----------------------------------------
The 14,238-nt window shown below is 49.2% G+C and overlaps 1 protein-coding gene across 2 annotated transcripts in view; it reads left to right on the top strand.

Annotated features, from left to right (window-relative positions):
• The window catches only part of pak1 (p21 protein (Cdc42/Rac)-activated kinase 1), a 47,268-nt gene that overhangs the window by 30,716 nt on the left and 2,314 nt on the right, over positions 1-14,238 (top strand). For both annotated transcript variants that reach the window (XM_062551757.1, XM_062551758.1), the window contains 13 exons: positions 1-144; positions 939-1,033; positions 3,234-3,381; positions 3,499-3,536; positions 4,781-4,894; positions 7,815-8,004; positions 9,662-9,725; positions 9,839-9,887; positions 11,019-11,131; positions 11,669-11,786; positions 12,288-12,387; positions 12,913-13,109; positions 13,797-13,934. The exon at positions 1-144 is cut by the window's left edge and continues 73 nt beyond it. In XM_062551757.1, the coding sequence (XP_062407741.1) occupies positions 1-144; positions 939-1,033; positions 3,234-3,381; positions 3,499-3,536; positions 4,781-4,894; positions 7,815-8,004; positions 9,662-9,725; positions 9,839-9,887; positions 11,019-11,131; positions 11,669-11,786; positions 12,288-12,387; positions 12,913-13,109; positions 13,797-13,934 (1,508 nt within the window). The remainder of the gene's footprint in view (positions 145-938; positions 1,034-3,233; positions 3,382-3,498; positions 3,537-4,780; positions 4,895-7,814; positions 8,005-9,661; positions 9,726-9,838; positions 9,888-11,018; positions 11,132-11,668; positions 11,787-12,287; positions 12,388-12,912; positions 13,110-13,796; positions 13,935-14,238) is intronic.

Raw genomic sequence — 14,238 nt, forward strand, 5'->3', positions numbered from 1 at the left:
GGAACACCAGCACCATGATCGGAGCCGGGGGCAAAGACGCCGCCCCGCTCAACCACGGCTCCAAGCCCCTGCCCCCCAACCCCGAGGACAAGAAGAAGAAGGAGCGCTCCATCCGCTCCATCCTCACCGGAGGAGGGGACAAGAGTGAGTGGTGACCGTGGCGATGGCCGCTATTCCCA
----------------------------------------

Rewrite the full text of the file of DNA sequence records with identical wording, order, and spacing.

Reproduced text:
The 14,238-nt window shown below is 49.2% G+C and overlaps 1 protein-coding gene across 2 annotated transcripts in view; it reads left to right on the top strand.

Annotated features, from left to right (window-relative positions):
• The window catches only part of pak1 (p21 protein (Cdc42/Rac)-activated kinase 1), a 47,268-nt gene that overhangs the window by 30,716 nt on the left and 2,314 nt on the right, over positions 1-14,238 (top strand). For both annotated transcript variants that reach the window (XM_062551757.1, XM_062551758.1), the window contains 13 exons: positions 1-144; positions 939-1,033; positions 3,234-3,381; positions 3,499-3,536; positions 4,781-4,894; positions 7,815-8,004; positions 9,662-9,725; positions 9,839-9,887; positions 11,019-11,131; positions 11,669-11,786; positions 12,288-12,387; positions 12,913-13,109; positions 13,797-13,934. The exon at positions 1-144 is cut by the window's left edge and continues 73 nt beyond it. In XM_062551757.1, the coding sequence (XP_062407741.1) occupies positions 1-144; positions 939-1,033; positions 3,234-3,381; positions 3,499-3,536; positions 4,781-4,894; positions 7,815-8,004; positions 9,662-9,725; positions 9,839-9,887; positions 11,019-11,131; positions 11,669-11,786; positions 12,288-12,387; positions 12,913-13,109; positions 13,797-13,934 (1,508 nt within the window). The remainder of the gene's footprint in view (positions 145-938; positions 1,034-3,233; positions 3,382-3,498; positions 3,537-4,780; positions 4,895-7,814; positions 8,005-9,661; positions 9,726-9,838; positions 9,888-11,018; positions 11,132-11,668; positions 11,787-12,287; positions 12,388-12,912; positions 13,110-13,796; positions 13,935-14,238) is intronic.

Raw genomic sequence — 14,238 nt, forward strand, 5'->3', positions numbered from 1 at the left:
GGAACACCAGCACCATGATCGGAGCCGGGGGCAAAGACGCCGCCCCGCTCAACCACGGCTCCAAGCCCCTGCCCCCCAACCCCGAGGACAAGAAGAAGAAGGAGCGCTCCATCCGCTCCATCCTCACCGGAGGAGGGGACAAGAGTGAGTGGTGACCGTGGCGATGGCCGCTATTCCCA